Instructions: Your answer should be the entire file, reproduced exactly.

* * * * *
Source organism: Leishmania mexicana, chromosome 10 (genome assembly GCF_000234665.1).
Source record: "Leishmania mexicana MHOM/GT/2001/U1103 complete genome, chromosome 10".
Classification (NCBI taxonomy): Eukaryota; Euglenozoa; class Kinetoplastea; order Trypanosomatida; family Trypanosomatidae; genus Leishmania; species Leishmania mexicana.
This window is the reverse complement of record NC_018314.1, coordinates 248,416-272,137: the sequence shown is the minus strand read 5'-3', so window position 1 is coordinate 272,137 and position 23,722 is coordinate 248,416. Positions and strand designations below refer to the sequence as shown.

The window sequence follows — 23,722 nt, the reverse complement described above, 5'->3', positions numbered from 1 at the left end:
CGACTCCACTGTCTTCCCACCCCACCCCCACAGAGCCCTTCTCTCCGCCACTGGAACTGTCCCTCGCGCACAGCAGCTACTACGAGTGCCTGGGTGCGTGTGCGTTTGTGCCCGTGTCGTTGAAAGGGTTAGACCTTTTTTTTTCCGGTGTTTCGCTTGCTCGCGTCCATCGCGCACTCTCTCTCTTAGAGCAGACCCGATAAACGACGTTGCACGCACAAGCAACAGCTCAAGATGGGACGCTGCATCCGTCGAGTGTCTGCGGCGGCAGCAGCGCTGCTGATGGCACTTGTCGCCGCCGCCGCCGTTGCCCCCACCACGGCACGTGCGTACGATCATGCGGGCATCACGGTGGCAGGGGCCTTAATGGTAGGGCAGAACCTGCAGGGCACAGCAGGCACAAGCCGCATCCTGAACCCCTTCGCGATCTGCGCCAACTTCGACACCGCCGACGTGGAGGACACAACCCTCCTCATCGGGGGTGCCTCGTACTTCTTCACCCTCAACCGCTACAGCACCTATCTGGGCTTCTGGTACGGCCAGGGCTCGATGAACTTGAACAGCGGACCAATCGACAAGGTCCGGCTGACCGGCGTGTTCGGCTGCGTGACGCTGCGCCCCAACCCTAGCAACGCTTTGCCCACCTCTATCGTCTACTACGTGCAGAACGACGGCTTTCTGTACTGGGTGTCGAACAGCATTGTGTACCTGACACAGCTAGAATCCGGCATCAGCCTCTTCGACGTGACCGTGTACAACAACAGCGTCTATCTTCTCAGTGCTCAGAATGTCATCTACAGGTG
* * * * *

Source organism: Leishmania mexicana, chromosome 10 (genome assembly GCF_000234665.1).
Source record: "Leishmania mexicana MHOM/GT/2001/U1103 complete genome, chromosome 10".
Classification (NCBI taxonomy): Eukaryota; Euglenozoa; class Kinetoplastea; order Trypanosomatida; family Trypanosomatidae; genus Leishmania; species Leishmania mexicana.
This window is the reverse complement of record NC_018314.1, coordinates 248,416-272,137: the sequence shown is the minus strand read 5'-3', so window position 1 is coordinate 272,137 and position 23,722 is coordinate 248,416. Positions and strand designations below refer to the sequence as shown.

The window sequence follows — 23,722 nt, the reverse complement described above, 5'->3', positions numbered from 1 at the left end:
CGACTCCACTGTCTTCCCACCCCACCCCCACAGAGCCCTTCTCTCCGCCACTGGAACTGTCCCTCGCGCACAGCAGCTACTACGAGTGCCTGGGTGCGTGTGCGTTTGTGCCCGTGTCGTTGAAAGGGTTAGACCTTTTTTTTTCCGGTGTTTCGCTTGCTCGCGTCCATCGCGCACTCTCTCTCTTAGAGCAGACCCGATAAACGACGTTGCACGCACAAGCAACAGCTCAAGATGGGACGCTGCATCCGTCGAGTGTCTGCGGCGGCAGCAGCGCTGCTGATGGCACTTGTCGCCGCCGCCGCCGTTGCCCCCACCACGGCACGTGCGTACGATCATGCGGGCATCACGGTGGCAGGGGCCTTAATGGTAGGGCAGAACCTGCAGGGCACAGCAGGCACAAGCCGCATCCTGAACCCCTTCGCGATCTGCGCCAACTTCGACACCGCCGACGTGGAGGACACAACCCTCCTCATCGGGGGTGCCTCGTACTTCTTCACCCTCAACCGCTACAGCACCTATCTGGGCTTCTGGTACGGCCAGGGCTCGATGAACTTGAACAGCGGACCAATCGACAAGGTCCGGCTGACCGGCGTGTTCGGCTGCGTGACGCTGCGCCCCAACCCTAGCAACGCTTTGCCCACCTCTATCGTCTACTACGTGCAGAACGACGGCTTTCTGTACTGGGTGTCGAACAGCATTGTGTACCTGACACAGCTAGAATCCGGCATCAGCCTCTTCGACGTGACCGTGTACAACAACAGCGTCTATCTTCTCAGTGCTCAGAATGTCATCTACAGGTG